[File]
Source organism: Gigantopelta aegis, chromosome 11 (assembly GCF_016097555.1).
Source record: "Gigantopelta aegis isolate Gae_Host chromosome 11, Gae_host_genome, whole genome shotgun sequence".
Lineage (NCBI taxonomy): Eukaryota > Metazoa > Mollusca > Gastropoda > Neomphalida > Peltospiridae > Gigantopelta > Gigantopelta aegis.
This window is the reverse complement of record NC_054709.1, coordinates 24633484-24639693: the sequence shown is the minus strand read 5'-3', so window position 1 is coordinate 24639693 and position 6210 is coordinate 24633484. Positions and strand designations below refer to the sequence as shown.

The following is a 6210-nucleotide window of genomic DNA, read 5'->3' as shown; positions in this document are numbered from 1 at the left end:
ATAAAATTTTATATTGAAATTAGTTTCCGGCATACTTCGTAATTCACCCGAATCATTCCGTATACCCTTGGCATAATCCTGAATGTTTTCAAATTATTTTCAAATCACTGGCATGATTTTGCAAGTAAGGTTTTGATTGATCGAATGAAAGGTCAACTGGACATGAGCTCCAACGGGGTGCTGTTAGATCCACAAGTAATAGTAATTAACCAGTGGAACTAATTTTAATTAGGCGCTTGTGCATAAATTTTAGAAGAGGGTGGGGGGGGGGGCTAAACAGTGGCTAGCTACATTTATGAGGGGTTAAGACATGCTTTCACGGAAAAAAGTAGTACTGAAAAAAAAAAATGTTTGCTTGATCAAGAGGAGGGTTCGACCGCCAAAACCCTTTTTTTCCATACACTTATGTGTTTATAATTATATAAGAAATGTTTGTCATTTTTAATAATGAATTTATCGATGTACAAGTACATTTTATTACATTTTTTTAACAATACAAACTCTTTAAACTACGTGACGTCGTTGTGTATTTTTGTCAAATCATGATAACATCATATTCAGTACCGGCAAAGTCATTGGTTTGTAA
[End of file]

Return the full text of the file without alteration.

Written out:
Source organism: Gigantopelta aegis, chromosome 11 (assembly GCF_016097555.1).
Source record: "Gigantopelta aegis isolate Gae_Host chromosome 11, Gae_host_genome, whole genome shotgun sequence".
Lineage (NCBI taxonomy): Eukaryota > Metazoa > Mollusca > Gastropoda > Neomphalida > Peltospiridae > Gigantopelta > Gigantopelta aegis.
This window is the reverse complement of record NC_054709.1, coordinates 24633484-24639693: the sequence shown is the minus strand read 5'-3', so window position 1 is coordinate 24639693 and position 6210 is coordinate 24633484. Positions and strand designations below refer to the sequence as shown.

The following is a 6210-nucleotide window of genomic DNA, read 5'->3' as shown; positions in this document are numbered from 1 at the left end:
ATAAAATTTTATATTGAAATTAGTTTCCGGCATACTTCGTAATTCACCCGAATCATTCCGTATACCCTTGGCATAATCCTGAATGTTTTCAAATTATTTTCAAATCACTGGCATGATTTTGCAAGTAAGGTTTTGATTGATCGAATGAAAGGTCAACTGGACATGAGCTCCAACGGGGTGCTGTTAGATCCACAAGTAATAGTAATTAACCAGTGGAACTAATTTTAATTAGGCGCTTGTGCATAAATTTTAGAAGAGGGTGGGGGGGGGGGCTAAACAGTGGCTAGCTACATTTATGAGGGGTTAAGACATGCTTTCACGGAAAAAAGTAGTACTGAAAAAAAAAAATGTTTGCTTGATCAAGAGGAGGGTTCGACCGCCAAAACCCTTTTTTTCCATACACTTATGTGTTTATAATTATATAAGAAATGTTTGTCATTTTTAATAATGAATTTATCGATGTACAAGTACATTTTATTACATTTTTTTAACAATACAAACTCTTTAAACTACGTGACGTCGTTGTGTATTTTTGTCAAATCATGATAACATCATATTCAGTACCGGCAAAGTCATTGGTTTGTAA